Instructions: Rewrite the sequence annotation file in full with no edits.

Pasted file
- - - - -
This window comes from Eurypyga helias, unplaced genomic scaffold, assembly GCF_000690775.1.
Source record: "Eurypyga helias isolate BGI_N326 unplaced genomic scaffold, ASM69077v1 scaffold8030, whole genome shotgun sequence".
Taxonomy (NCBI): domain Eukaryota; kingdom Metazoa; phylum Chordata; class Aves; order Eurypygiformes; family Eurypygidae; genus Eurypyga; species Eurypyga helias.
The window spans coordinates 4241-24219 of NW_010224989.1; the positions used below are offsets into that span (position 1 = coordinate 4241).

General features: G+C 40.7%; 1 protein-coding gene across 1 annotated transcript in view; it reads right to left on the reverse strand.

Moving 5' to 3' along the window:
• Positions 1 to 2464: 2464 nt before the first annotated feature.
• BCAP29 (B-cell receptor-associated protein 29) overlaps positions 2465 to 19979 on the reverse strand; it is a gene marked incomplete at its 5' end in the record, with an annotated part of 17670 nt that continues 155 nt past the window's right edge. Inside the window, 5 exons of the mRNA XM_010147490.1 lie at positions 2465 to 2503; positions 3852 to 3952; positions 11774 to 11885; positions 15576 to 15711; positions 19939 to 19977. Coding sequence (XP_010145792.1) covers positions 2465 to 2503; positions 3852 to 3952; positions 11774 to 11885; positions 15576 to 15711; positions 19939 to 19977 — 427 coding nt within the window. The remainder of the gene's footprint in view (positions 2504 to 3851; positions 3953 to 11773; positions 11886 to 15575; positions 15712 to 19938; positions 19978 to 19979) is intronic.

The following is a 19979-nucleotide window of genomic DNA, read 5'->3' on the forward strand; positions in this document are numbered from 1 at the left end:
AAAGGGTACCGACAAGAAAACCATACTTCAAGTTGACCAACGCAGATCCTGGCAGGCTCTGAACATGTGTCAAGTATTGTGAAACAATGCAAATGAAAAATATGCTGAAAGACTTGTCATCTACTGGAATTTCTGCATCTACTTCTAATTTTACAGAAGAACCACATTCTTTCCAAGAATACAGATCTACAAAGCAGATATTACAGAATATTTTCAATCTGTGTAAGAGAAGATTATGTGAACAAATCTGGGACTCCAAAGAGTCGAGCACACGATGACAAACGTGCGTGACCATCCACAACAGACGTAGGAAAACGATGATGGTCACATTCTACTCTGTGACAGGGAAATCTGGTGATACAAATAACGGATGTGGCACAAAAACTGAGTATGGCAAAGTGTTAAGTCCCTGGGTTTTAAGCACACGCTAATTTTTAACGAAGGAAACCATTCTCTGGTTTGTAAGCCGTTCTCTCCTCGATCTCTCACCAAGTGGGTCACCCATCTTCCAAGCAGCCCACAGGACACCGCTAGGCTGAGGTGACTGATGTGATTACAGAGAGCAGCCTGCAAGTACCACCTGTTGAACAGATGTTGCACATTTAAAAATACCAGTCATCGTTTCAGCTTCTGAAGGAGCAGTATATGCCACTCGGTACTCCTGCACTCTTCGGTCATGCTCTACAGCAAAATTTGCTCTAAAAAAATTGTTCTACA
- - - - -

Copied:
This window comes from Eurypyga helias, unplaced genomic scaffold, assembly GCF_000690775.1.
Source record: "Eurypyga helias isolate BGI_N326 unplaced genomic scaffold, ASM69077v1 scaffold8030, whole genome shotgun sequence".
Taxonomy (NCBI): domain Eukaryota; kingdom Metazoa; phylum Chordata; class Aves; order Eurypygiformes; family Eurypygidae; genus Eurypyga; species Eurypyga helias.
The window spans coordinates 4241-24219 of NW_010224989.1; the positions used below are offsets into that span (position 1 = coordinate 4241).

General features: G+C 40.7%; 1 protein-coding gene across 1 annotated transcript in view; it reads right to left on the reverse strand.

Moving 5' to 3' along the window:
• Positions 1 to 2464: 2464 nt before the first annotated feature.
• BCAP29 (B-cell receptor-associated protein 29) overlaps positions 2465 to 19979 on the reverse strand; it is a gene marked incomplete at its 5' end in the record, with an annotated part of 17670 nt that continues 155 nt past the window's right edge. Inside the window, 5 exons of the mRNA XM_010147490.1 lie at positions 2465 to 2503; positions 3852 to 3952; positions 11774 to 11885; positions 15576 to 15711; positions 19939 to 19977. Coding sequence (XP_010145792.1) covers positions 2465 to 2503; positions 3852 to 3952; positions 11774 to 11885; positions 15576 to 15711; positions 19939 to 19977 — 427 coding nt within the window. The remainder of the gene's footprint in view (positions 2504 to 3851; positions 3953 to 11773; positions 11886 to 15575; positions 15712 to 19938; positions 19978 to 19979) is intronic.

The following is a 19979-nucleotide window of genomic DNA, read 5'->3' on the forward strand; positions in this document are numbered from 1 at the left end:
AAAGGGTACCGACAAGAAAACCATACTTCAAGTTGACCAACGCAGATCCTGGCAGGCTCTGAACATGTGTCAAGTATTGTGAAACAATGCAAATGAAAAATATGCTGAAAGACTTGTCATCTACTGGAATTTCTGCATCTACTTCTAATTTTACAGAAGAACCACATTCTTTCCAAGAATACAGATCTACAAAGCAGATATTACAGAATATTTTCAATCTGTGTAAGAGAAGATTATGTGAACAAATCTGGGACTCCAAAGAGTCGAGCACACGATGACAAACGTGCGTGACCATCCACAACAGACGTAGGAAAACGATGATGGTCACATTCTACTCTGTGACAGGGAAATCTGGTGATACAAATAACGGATGTGGCACAAAAACTGAGTATGGCAAAGTGTTAAGTCCCTGGGTTTTAAGCACACGCTAATTTTTAACGAAGGAAACCATTCTCTGGTTTGTAAGCCGTTCTCTCCTCGATCTCTCACCAAGTGGGTCACCCATCTTCCAAGCAGCCCACAGGACACCGCTAGGCTGAGGTGACTGATGTGATTACAGAGAGCAGCCTGCAAGTACCACCTGTTGAACAGATGTTGCACATTTAAAAATACCAGTCATCGTTTCAGCTTCTGAAGGAGCAGTATATGCCACTCGGTACTCCTGCACTCTTCGGTCATGCTCTACAGCAAAATTTGCTCTAAAAAAATTGTTCTACA